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Minneapolis awards $8.9 million to 2 people claiming Derek Chauvin kneeled on them

In this image taken from video, former Minneapolis police Officer Derek Chauvin addresses the court at the Hennepin County Courthouse on June 25, 2021, in Minneapolis. The city of Minneapolis agreed Thursday, April 13, 2023, to pay nearly $9 million to settle lawsuits filed by two people who said Chauvin pressed his knee into their necks years before he used the same move to kill George Floyd.
AP
In this image taken from video, former Minneapolis police Officer Derek Chauvin addresses the court at the Hennepin County Courthouse on June 25, 2021, in Minneapolis. The city of Minneapolis agreed Thursday, April 13, 2023, to pay nearly $9 million to settle lawsuits filed by two people who said Chauvin pressed his knee into their necks years before he used the same move to kill George Floyd.

Two Minneapolis residents will receive about $9 million from the city after they said Derek Chauvin, the former police officer who killed George Floyd by kneeling his knee on his neck in 2020, used a similar maneuver on them in 2017.

The city council unanimously approved the settlements Thursday. John Pope will receive $7.5 million and Zoya Code will receive about $1.4 million. In Pope's case, Chauvin pleaded guilty to the charges against him in December 2021.

On Sep. 4, 2017, Chauvin responded to a domestic assault report at Pope's house, where Pope lived with his mother and sister. Chauvin arrived on the scene with another officer, Alexander Walls, wearing body cameras, which captured the incident.

Pope's mother, who was "clearly and obviously drunk," according to the city, let the officers in and told them her son, Pope, who was 14 at the time, and her daughter had gotten into a dispute about unplugging phone chargers from the wall, and accused Pope of grabbing and wrestling with her.

According to the complaint, Pope's mother did not have any visible injuries and was speaking calmly. She filled out a police report and the officers followed her to a bedroom where Pope was using his cellphone on the floor.

Walls asked Pope to come out of the room, but before he had the opportunity to, Walls walked into the room, told Pope he was under arrest and to stand up. Pope said his mother had assaulted him, which could be corroborated by his sister, according to the complaint.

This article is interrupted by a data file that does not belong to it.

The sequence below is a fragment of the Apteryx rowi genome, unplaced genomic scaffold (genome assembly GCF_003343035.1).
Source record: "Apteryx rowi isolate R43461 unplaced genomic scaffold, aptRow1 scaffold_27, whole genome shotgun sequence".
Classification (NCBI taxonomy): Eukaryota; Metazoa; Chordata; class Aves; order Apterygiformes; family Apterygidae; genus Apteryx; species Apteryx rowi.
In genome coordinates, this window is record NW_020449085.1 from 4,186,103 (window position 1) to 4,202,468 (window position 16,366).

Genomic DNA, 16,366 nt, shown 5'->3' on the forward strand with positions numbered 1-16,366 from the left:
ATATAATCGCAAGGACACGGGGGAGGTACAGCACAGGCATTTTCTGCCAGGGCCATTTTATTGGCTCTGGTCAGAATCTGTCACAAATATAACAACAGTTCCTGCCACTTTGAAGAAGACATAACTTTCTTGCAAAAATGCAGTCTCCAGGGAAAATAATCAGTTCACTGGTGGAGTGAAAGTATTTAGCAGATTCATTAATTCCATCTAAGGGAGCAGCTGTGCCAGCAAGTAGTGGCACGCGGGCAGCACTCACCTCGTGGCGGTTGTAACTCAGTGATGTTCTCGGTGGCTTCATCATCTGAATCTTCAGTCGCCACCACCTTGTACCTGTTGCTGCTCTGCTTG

Walls then grabbed Pope by the wrist, and Chauvin hit him in the head with a metal flashlight, strangled him, shoved him against the wall and "applied a neck restraint to John Pope that rendered John Pope unconscious," the city said.

"After John Pope regained consciousness, for more than fifteen minutes, Chauvin kept John Pope in a prone position, handcuffed, while Chauvin kneeled on John Pope's neck and upper back," the city said.

At least eight officers were on the scene and saw Chauvin's knee on Pope's neck while Pope begged him to take it off, according to the complaint.

As paramedics arrived at the scene, one observed Pope would need stitches.

In June 2017, Code's mother called the police alleging Code strangled her with an extension cord. Code walked past Chauvin once he arrived at their home, and a struggle ensued with Code and two other officers. She was handcuffed "without incident," the city said.

Code was carried out of the home by her hands and feet. Once she was outside, Chauvin slammed her head to the ground and kneeled on the back of her neck.

He then placed a hobble, a device used to tether the wrists and ankles together, on Code, while remaining on her neck for more than a minute, the city said. The device has since been banned in the Minneapolis Police Department.

Code was charged with domestic assault, but it was dropped, the city said.

In June 2021, a Minnesota judge sentenced Chauvin, a white man, to 22 1/2 years in prison Friday for the murder of Floyd, a Black man, which sparked widespread Black Lives Matter across the country the year prior.

Copyright 2023 NPR. To see more, visit https://www.npr.org.

Ayana Archie